Not only has "for the children!" become an old, dried-up theme, but also, the message it sends fails to conjure up the emotional support it once did. Women, the primary target of such emotional dribble, are no longer buying the message. Eliminating guns for the sake of "the children" is no longer bought at face value.
Recently, the Million Mom March organization laid off 30 out of 35 employees due to a lack of funds. It is alleged that the organization split into 501c(3) (tax-exempt status) and 501c(4) (nonexempt, lobbying organization) sections. Apparently, it is an organization dealing with all sorts of funding boondoggles, its membership is falling into the toilet, and it can’t plunge its way out of that hole.
One of the Moms’ latest failed assaults was its attempt to stop the nomination of Attorney General John Ashcroft. Invoking the "children" appeal, they claimed that Ascroft was harmful to children because he was "against including child safety locks with new handguns, and he supports people carrying concealed loaded guns, even at daycare centers and on school grounds." The Stop Ashcroft campaign was a dismal failure, yet the MMM’s celebrated the narrowly decided confirmation vote as a first step to victory. Uh huh.
On Mother’s Day, the dreams of Million Mom Marchers were stunted. Their planned assaults around the country were by-and-large unsuccessful. The media bestowed very little attention upon them this year, as opposed to last year’s coverage of events. It is rumored that rallies in some states were cancelled due to the inability to organize (read: disinterest), and they found themselves coming up against spawning pro-gun groups such as the Second Amendment Sisters (SAS).
The splendid Second Amendment Sisters are entirely a grassroots effort, started by women to help the fight in deterring the propaganda of the MMM’s. This Mother’s Day, in Washington, DC, about 4,000 clear-headed SAS thinkers decided to march in order to counter the false gun "statistics" commonly presented by the anti-gun Left.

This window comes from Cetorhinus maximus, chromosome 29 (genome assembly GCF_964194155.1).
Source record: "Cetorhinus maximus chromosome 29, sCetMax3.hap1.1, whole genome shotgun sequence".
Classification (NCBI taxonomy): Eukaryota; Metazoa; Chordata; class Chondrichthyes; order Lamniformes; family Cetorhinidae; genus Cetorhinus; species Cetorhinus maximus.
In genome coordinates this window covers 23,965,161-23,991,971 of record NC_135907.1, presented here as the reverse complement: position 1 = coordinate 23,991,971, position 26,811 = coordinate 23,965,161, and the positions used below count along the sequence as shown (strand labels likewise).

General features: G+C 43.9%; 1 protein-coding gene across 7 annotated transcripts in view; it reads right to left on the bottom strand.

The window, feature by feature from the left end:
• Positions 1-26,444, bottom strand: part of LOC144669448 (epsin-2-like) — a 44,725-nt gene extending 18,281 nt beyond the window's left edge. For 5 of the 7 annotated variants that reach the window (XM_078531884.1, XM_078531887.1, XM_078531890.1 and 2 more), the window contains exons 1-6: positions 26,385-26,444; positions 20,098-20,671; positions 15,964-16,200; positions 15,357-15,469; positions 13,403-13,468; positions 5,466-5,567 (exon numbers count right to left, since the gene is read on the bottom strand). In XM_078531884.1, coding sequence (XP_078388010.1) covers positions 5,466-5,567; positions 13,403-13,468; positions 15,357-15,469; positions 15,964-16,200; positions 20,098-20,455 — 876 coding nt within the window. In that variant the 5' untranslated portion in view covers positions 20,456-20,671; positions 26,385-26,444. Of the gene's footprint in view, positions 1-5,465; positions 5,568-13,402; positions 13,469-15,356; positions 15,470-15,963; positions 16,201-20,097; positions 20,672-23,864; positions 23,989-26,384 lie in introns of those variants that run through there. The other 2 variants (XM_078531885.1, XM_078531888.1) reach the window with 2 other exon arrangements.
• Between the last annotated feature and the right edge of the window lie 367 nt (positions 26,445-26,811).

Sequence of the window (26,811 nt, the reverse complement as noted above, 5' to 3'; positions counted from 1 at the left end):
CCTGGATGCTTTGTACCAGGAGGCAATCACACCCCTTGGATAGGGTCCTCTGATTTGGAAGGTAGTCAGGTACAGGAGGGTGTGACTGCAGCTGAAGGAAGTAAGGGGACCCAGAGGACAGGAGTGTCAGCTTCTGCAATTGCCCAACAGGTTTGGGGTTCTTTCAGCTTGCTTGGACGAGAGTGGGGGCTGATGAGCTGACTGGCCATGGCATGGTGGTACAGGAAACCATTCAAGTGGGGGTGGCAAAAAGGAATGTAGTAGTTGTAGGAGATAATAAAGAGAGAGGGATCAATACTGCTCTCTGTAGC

The spirited SAS’ers clearly kicked their butts in all respects. They sported buttons and signs saying "Clinton sucks" and "We can’t afford four more of Gore," and even booed Clinton as he drove by.
Also, SAS held smaller rallies across the nation. Calling its rallies the "Armed Informed Mother’s Rallies," SAS appeared in about sixteen places throughout the US.
In addition to SAS, a bunch of "high-caliber" ladies have formed "Women Against Gun Control," an organization dedicated to eradicating myths perpetuated by Hillary, Rosie, Reno, Feinstein, & Company.
Also, I recently wrote about a case where soccer moms, tired of the pointless propaganda from the MMM’s, threatened boycotting their soccer league if anti-gun petitioners were not removed from the soccer arena premises.
Other pro-gun organizations such as Brass Roots, Gun Owners of America, Keep and Bear Arms, and Jews for the Preservation of Firearms Ownership (JPFO) are flourishing with new female membership, female attendance at events, and just general interest on the part of women.
Thankfully, women are starting to wake up to the nonsense of self-appointed do-gooders messing with their freedoms by way of their kids. Enough is enough, they are saying. As the SAS phrase goes, women are starting to utter, "Of course I own a gun, don’t you?"
You bet I do.
Karen De Coster [send her mail] is a politically incorrect CPA, and an MA student in economics at Walsh College in Michigan.